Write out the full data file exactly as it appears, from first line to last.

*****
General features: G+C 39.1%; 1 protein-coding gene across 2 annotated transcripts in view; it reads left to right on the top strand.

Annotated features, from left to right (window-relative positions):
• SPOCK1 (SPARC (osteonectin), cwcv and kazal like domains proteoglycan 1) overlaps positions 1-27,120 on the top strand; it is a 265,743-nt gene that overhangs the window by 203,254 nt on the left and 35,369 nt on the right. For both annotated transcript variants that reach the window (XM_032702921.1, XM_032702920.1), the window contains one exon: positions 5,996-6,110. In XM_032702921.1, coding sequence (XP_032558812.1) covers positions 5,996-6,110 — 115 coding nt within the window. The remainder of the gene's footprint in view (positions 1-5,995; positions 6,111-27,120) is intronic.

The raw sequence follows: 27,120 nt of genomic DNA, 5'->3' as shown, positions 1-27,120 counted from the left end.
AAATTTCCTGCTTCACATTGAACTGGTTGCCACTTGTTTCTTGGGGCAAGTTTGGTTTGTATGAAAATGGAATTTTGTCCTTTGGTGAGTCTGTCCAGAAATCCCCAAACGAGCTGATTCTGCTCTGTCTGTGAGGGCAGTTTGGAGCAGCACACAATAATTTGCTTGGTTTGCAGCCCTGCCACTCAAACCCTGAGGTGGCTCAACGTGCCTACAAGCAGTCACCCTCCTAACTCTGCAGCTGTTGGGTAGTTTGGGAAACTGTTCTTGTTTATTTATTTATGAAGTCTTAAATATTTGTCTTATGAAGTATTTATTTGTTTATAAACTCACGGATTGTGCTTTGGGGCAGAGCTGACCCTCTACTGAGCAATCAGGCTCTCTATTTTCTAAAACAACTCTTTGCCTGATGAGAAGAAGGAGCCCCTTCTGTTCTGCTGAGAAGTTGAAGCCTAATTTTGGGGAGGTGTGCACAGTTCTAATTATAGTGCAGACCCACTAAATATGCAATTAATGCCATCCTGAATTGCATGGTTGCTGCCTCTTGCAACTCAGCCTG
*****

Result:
General features: G+C 39.1%; 1 protein-coding gene across 2 annotated transcripts in view; it reads left to right on the top strand.

Annotated features, from left to right (window-relative positions):
• SPOCK1 (SPARC (osteonectin), cwcv and kazal like domains proteoglycan 1) overlaps positions 1-27,120 on the top strand; it is a 265,743-nt gene that overhangs the window by 203,254 nt on the left and 35,369 nt on the right. For both annotated transcript variants that reach the window (XM_032702921.1, XM_032702920.1), the window contains one exon: positions 5,996-6,110. In XM_032702921.1, coding sequence (XP_032558812.1) covers positions 5,996-6,110 — 115 coding nt within the window. The remainder of the gene's footprint in view (positions 1-5,995; positions 6,111-27,120) is intronic.

The raw sequence follows: 27,120 nt of genomic DNA, 5'->3' as shown, positions 1-27,120 counted from the left end.
AAATTTCCTGCTTCACATTGAACTGGTTGCCACTTGTTTCTTGGGGCAAGTTTGGTTTGTATGAAAATGGAATTTTGTCCTTTGGTGAGTCTGTCCAGAAATCCCCAAACGAGCTGATTCTGCTCTGTCTGTGAGGGCAGTTTGGAGCAGCACACAATAATTTGCTTGGTTTGCAGCCCTGCCACTCAAACCCTGAGGTGGCTCAACGTGCCTACAAGCAGTCACCCTCCTAACTCTGCAGCTGTTGGGTAGTTTGGGAAACTGTTCTTGTTTATTTATTTATGAAGTCTTAAATATTTGTCTTATGAAGTATTTATTTGTTTATAAACTCACGGATTGTGCTTTGGGGCAGAGCTGACCCTCTACTGAGCAATCAGGCTCTCTATTTTCTAAAACAACTCTTTGCCTGATGAGAAGAAGGAGCCCCTTCTGTTCTGCTGAGAAGTTGAAGCCTAATTTTGGGGAGGTGTGCACAGTTCTAATTATAGTGCAGACCCACTAAATATGCAATTAATGCCATCCTGAATTGCATGGTTGCTGCCTCTTGCAACTCAGCCTG